The Inhumans focuses on the Inhuman Royal Family and the city of Attilan, an enclave of Inhumans which was founded on the moon after the Kree abandoned their experiments (For the record, the degree that you understand that sentence right there is probably a good watermark for whether you’re ready for this show). The city has been closed off from the Earth for ages, and possesses a strict class structure where social standing is determined by the types of abilities that are manifested during terrigenesis. Our main cast consists of about a half dozen members of the Royal Family which rule over the city. We have the essentially mute Black Bolt who serves as its king; his queen, Medusa, who has prehensile hair; Black Bolt’s brother, Maximus, who did not manifest any apparent powers during terrigenesis, and several others who make up the supporting cast. Both Anson Mount’s portrayal of Black Bolt and Iwan Rheon’s portrayal of Maximus definitely were points of concern for me going into the show. The idea of a lead who can only communicate via facial expressions and gestures is a bold idea for television, and to my relief they pulled it off rather well. He has a decent screen presence, and I’d liken his persona to Jim Caviezel’s turn as Mr. Reese from the later seasons Person of Interest, namely calm but with a dry sense of humor.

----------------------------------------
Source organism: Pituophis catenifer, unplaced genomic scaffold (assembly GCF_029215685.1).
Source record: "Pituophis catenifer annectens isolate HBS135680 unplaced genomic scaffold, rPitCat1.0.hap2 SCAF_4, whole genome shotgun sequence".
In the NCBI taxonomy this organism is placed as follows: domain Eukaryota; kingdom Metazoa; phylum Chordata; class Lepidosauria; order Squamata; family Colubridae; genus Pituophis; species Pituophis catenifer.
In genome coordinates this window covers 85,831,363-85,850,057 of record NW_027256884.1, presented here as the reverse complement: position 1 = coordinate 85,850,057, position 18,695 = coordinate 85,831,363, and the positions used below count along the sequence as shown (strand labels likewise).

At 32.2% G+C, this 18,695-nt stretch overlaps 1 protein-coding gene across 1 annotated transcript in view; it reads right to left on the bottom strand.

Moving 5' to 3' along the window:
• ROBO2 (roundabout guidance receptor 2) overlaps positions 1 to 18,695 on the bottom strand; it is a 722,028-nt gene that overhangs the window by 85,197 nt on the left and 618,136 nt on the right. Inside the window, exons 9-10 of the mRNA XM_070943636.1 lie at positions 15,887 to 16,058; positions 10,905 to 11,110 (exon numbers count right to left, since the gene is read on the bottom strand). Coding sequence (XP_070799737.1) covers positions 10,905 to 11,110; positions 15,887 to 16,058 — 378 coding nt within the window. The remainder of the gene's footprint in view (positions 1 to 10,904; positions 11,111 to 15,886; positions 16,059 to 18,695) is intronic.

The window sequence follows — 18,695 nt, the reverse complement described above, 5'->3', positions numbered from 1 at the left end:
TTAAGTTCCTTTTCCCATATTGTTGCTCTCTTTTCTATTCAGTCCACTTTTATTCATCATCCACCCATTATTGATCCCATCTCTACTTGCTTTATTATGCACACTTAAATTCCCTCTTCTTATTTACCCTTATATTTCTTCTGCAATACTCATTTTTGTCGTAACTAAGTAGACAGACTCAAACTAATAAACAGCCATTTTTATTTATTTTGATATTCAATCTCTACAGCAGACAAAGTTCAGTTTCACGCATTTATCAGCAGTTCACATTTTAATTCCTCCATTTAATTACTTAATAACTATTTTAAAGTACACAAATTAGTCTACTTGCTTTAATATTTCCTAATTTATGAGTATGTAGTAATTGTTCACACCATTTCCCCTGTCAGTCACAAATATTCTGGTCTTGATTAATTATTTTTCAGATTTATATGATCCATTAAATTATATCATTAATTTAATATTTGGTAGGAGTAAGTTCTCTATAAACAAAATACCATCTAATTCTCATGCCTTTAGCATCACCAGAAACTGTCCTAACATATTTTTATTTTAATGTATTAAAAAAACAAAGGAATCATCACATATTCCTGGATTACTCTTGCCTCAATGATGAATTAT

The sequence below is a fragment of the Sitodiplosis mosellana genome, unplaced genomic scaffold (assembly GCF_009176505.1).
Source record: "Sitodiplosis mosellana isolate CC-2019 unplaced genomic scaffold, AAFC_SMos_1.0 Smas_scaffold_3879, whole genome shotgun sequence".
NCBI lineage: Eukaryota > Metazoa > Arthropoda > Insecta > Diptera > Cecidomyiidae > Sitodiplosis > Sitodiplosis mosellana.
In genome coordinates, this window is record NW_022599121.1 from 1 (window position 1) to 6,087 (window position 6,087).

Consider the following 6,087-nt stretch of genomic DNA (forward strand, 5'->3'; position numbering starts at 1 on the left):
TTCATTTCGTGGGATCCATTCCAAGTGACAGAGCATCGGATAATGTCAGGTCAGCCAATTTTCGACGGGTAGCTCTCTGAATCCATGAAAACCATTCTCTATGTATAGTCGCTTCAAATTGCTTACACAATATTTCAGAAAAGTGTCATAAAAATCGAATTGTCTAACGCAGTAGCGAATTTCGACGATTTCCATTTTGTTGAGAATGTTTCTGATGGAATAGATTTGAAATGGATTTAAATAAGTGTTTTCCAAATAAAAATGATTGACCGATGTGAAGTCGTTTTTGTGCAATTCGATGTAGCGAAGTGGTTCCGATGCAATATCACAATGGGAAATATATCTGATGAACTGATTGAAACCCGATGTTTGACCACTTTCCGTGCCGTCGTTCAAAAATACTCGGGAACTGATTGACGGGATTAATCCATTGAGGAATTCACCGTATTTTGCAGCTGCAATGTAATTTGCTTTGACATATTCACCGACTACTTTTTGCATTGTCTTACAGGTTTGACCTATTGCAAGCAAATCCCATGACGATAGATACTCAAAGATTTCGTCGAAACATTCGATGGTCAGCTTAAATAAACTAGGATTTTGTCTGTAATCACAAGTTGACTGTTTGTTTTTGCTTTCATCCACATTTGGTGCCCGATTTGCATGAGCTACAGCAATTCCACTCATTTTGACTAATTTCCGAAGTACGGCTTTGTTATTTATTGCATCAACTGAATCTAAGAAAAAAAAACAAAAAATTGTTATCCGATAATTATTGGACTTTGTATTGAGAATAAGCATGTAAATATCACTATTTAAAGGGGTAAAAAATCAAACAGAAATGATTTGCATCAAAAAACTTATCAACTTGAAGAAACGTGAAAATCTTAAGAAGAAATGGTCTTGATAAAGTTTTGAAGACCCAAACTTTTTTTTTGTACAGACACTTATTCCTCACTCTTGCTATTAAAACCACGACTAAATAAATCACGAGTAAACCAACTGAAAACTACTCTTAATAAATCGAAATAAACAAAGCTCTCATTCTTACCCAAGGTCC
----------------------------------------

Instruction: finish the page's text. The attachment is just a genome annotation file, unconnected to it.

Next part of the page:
My wariness over Rheon’s performance came not from the premise of the character, but rather the way he was represented in the initial trailer. He was central to that trailer which was seemingly composed of almost nothing but his dialogue. Without context or anyone for those lines to work off of, they struck a tone that I can only describe as grandstanding. It came off as irritating more than anything else, and left me unnerved about the direction they were taking with the character. Thankfully, he was far more tolerable outside of that particularly mediocre preview. I’m not arguing that he’s the strongest element of the show, but there are some intriguing factors at play. Perhaps the most interesting element is that, setting aside the fact that he is an aggressor, backstabber, and warmonger, Maximus actually has a pretty good point. If the Inhumans were to relocate to Earth, they could end the class system that was forced upon them by limited resources. It appears Inhumans may be aware that its antagonist is making some legitimate arguments, and I’m intrigued to see what direction the show will take in that regard. As it stands, the story is currently following the remnants of the family as they flee Maximus’ coup and take refuge in Hawaii with the aid of their teleporting dog, Lockjaw… No matter how you look at it, it’s amazing that this even got made.